Because honey may contain botulism spores that can make your toddler sick, wait until she or he is 12 months old before offering honey. Don’t add honey to baby food, use honey on a soother, or offer foods that contain honey, such as graham wafers. The botulism spores are not a risk for adults or children older than 12 months.
Undercooked Meat and Eggs
Undercooked meat, poultry, fish, seafood, and eggs can cause food poisoning. Cook all meats until they are brown—NOT PINK—and the liquids run clear. Braising, stewing, and sautéing are good ways to cook meats thoroughly while keeping them soft to chew. Cook fish until it flakes with a fork. Cook eggs until hard, with no soft or runny yolk.
Do not offer raw or lightly cooked sprouts (for example, alfalfa or mung bean sprouts). These sprouts may contain harmful bacteria. Check for sprouts in salads or sandwiches from restaurants and vending machines. Only sprouts that are thoroughly cooked in stir‑fries or soups are safe for your toddler to eat.
Choose cheeses made from pasteurized milk. This will lessen the risk of food poisoning. Cheeses made from unpasteurized milk may contain harmful bacteria. These bacteria can cause toddlers to become very sick or even die. Cheese made from unpasteurized milk will say “unpasteurized” on the label.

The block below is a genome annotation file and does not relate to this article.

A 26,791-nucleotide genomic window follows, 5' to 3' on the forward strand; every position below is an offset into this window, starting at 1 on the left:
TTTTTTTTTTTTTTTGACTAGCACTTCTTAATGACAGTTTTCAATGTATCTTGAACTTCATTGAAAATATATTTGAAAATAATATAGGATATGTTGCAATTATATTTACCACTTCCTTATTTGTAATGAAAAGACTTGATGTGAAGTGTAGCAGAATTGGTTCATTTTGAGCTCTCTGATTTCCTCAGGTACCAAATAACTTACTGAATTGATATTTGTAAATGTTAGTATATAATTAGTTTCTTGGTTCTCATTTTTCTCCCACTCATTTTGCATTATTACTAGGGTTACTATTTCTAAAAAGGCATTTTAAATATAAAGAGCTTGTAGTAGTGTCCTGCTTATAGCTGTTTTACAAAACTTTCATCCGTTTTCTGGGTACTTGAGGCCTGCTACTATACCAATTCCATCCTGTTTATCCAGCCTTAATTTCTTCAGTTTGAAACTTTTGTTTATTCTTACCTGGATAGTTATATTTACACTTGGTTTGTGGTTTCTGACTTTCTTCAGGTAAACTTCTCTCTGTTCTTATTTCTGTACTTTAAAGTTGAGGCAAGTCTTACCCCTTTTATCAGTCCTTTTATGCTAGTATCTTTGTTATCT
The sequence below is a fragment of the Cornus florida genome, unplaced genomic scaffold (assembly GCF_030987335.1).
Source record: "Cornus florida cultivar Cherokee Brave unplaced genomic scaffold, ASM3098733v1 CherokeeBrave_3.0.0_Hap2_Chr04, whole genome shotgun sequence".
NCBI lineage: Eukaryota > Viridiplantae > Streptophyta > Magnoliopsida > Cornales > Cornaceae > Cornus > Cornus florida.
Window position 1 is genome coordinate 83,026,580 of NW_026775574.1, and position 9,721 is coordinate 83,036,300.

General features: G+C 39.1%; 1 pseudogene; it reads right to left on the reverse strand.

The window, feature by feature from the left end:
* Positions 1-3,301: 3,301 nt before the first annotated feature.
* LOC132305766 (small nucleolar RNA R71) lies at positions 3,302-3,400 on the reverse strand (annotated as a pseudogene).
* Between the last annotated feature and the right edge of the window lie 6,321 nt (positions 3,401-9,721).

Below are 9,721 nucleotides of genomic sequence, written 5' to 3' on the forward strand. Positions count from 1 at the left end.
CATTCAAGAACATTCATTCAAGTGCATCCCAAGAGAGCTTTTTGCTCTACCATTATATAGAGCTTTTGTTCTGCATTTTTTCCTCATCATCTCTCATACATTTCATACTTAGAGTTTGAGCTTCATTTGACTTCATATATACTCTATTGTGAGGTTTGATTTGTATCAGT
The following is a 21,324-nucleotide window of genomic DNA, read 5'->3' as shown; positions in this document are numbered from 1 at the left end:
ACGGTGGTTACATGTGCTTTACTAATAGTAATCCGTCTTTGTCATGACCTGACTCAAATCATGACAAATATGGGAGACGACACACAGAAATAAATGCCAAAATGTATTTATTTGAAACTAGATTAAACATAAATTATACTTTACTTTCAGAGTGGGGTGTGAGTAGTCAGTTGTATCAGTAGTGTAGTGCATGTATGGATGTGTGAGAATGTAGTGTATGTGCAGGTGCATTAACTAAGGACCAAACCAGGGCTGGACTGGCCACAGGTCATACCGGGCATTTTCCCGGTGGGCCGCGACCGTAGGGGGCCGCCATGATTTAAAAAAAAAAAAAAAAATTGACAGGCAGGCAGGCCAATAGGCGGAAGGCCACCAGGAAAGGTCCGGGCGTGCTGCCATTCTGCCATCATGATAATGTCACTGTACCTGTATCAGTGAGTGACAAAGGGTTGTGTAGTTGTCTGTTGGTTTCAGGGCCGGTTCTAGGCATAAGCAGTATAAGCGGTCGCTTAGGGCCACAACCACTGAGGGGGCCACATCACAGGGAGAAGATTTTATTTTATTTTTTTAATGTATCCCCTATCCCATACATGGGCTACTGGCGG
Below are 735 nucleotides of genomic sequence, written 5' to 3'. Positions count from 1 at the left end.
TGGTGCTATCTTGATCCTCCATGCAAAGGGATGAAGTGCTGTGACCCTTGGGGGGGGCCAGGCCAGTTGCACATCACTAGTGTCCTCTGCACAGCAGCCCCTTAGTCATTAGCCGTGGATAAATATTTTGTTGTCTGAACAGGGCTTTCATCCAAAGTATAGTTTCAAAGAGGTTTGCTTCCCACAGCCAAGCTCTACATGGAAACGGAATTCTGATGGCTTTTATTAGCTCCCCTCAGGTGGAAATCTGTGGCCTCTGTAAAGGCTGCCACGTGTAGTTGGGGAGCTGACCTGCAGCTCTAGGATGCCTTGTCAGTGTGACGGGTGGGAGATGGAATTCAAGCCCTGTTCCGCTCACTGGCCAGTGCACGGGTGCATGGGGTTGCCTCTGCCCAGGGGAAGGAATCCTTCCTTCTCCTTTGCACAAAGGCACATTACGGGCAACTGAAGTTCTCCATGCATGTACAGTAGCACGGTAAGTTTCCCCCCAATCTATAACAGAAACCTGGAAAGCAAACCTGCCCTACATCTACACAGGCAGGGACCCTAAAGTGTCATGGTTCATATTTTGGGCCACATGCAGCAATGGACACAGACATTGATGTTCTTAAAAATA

Fish and Seafood
Fish is an important part of healthy eating. Fish provides many nutrients, such as protein and omega‑3 fats. Omega‑3 fats are important for brain and eye development. When you choose fish, it is important to know that some fish are high in mercury and have recommended serving limits. Mercury is a metal found naturally in the environment. Even small amounts of mercury can damage a growing brain. Mercury cannot be removed or reduced by cleaning, preparing, or cooking fish.
Choose fish low in mercury more often and to limit the number of servings of higher mercury fish. Wild or farmed salmon, shrimp, prawns, rainbow trout, Atlantic mackerel, and sole or Dover sole are low in mercury and have no limits. For more information, see the HealthLink BC file Healthy Eating: Choose Fish Low in Mercury.